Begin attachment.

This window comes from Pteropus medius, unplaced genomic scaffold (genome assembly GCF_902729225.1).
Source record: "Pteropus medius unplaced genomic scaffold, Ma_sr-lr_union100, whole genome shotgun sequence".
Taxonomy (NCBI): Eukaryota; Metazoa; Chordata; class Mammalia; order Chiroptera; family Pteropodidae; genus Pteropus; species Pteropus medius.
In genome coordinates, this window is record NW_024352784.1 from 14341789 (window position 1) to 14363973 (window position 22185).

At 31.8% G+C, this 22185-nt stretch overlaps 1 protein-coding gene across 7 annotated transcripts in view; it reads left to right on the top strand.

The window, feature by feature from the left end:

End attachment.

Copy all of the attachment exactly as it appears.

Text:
This window comes from Pteropus medius, unplaced genomic scaffold (genome assembly GCF_902729225.1).
Source record: "Pteropus medius unplaced genomic scaffold, Ma_sr-lr_union100, whole genome shotgun sequence".
Taxonomy (NCBI): Eukaryota; Metazoa; Chordata; class Mammalia; order Chiroptera; family Pteropodidae; genus Pteropus; species Pteropus medius.
In genome coordinates, this window is record NW_024352784.1 from 14341789 (window position 1) to 14363973 (window position 22185).

At 31.8% G+C, this 22185-nt stretch overlaps 1 protein-coding gene across 7 annotated transcripts in view; it reads left to right on the top strand.

The window, feature by feature from the left end: